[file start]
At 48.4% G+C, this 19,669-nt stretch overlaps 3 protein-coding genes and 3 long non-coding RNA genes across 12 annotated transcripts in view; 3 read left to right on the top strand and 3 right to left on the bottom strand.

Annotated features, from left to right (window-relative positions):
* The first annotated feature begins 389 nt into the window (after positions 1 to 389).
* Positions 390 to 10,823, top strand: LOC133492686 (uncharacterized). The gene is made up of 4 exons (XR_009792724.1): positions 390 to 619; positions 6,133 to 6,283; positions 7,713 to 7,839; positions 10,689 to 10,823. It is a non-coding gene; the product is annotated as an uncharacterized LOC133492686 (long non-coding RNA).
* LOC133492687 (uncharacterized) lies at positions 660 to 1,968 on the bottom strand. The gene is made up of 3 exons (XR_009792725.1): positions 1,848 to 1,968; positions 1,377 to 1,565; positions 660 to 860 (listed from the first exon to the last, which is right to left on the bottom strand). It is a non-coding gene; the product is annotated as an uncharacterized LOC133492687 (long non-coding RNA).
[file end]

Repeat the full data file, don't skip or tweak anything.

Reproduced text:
At 48.4% G+C, this 19,669-nt stretch overlaps 3 protein-coding genes and 3 long non-coding RNA genes across 12 annotated transcripts in view; 3 read left to right on the top strand and 3 right to left on the bottom strand.

Annotated features, from left to right (window-relative positions):
* The first annotated feature begins 389 nt into the window (after positions 1 to 389).
* Positions 390 to 10,823, top strand: LOC133492686 (uncharacterized). The gene is made up of 4 exons (XR_009792724.1): positions 390 to 619; positions 6,133 to 6,283; positions 7,713 to 7,839; positions 10,689 to 10,823. It is a non-coding gene; the product is annotated as an uncharacterized LOC133492686 (long non-coding RNA).
* LOC133492687 (uncharacterized) lies at positions 660 to 1,968 on the bottom strand. The gene is made up of 3 exons (XR_009792725.1): positions 1,848 to 1,968; positions 1,377 to 1,565; positions 660 to 860 (listed from the first exon to the last, which is right to left on the bottom strand). It is a non-coding gene; the product is annotated as an uncharacterized LOC133492687 (long non-coding RNA).